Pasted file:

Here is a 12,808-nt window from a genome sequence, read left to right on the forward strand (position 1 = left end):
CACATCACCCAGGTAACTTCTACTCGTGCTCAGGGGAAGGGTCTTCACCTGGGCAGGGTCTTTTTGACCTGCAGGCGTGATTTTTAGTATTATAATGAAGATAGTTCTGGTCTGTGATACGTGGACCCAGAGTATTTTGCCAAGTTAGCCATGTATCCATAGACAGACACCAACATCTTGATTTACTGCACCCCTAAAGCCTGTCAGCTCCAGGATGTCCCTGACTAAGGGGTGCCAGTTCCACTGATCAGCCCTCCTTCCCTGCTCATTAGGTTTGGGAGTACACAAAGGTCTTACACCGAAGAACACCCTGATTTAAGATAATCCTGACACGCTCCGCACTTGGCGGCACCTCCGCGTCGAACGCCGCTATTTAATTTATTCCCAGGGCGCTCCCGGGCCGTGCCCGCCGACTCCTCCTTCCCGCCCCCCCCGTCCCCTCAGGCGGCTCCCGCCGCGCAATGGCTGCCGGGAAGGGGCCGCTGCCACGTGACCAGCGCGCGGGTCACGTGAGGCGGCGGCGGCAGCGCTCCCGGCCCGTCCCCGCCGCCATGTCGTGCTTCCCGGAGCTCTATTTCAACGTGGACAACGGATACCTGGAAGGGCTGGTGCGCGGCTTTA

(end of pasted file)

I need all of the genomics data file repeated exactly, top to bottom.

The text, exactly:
Here is a 12,808-nt window from a genome sequence, read left to right on the forward strand (position 1 = left end):
CACATCACCCAGGTAACTTCTACTCGTGCTCAGGGGAAGGGTCTTCACCTGGGCAGGGTCTTTTTGACCTGCAGGCGTGATTTTTAGTATTATAATGAAGATAGTTCTGGTCTGTGATACGTGGACCCAGAGTATTTTGCCAAGTTAGCCATGTATCCATAGACAGACACCAACATCTTGATTTACTGCACCCCTAAAGCCTGTCAGCTCCAGGATGTCCCTGACTAAGGGGTGCCAGTTCCACTGATCAGCCCTCCTTCCCTGCTCATTAGGTTTGGGAGTACACAAAGGTCTTACACCGAAGAACACCCTGATTTAAGATAATCCTGACACGCTCCGCACTTGGCGGCACCTCCGCGTCGAACGCCGCTATTTAATTTATTCCCAGGGCGCTCCCGGGCCGTGCCCGCCGACTCCTCCTTCCCGCCCCCCCCGTCCCCTCAGGCGGCTCCCGCCGCGCAATGGCTGCCGGGAAGGGGCCGCTGCCACGTGACCAGCGCGCGGGTCACGTGAGGCGGCGGCGGCAGCGCTCCCGGCCCGTCCCCGCCGCCATGTCGTGCTTCCCGGAGCTCTATTTCAACGTGGACAACGGATACCTGGAAGGGCTGGTGCGCGGCTTTA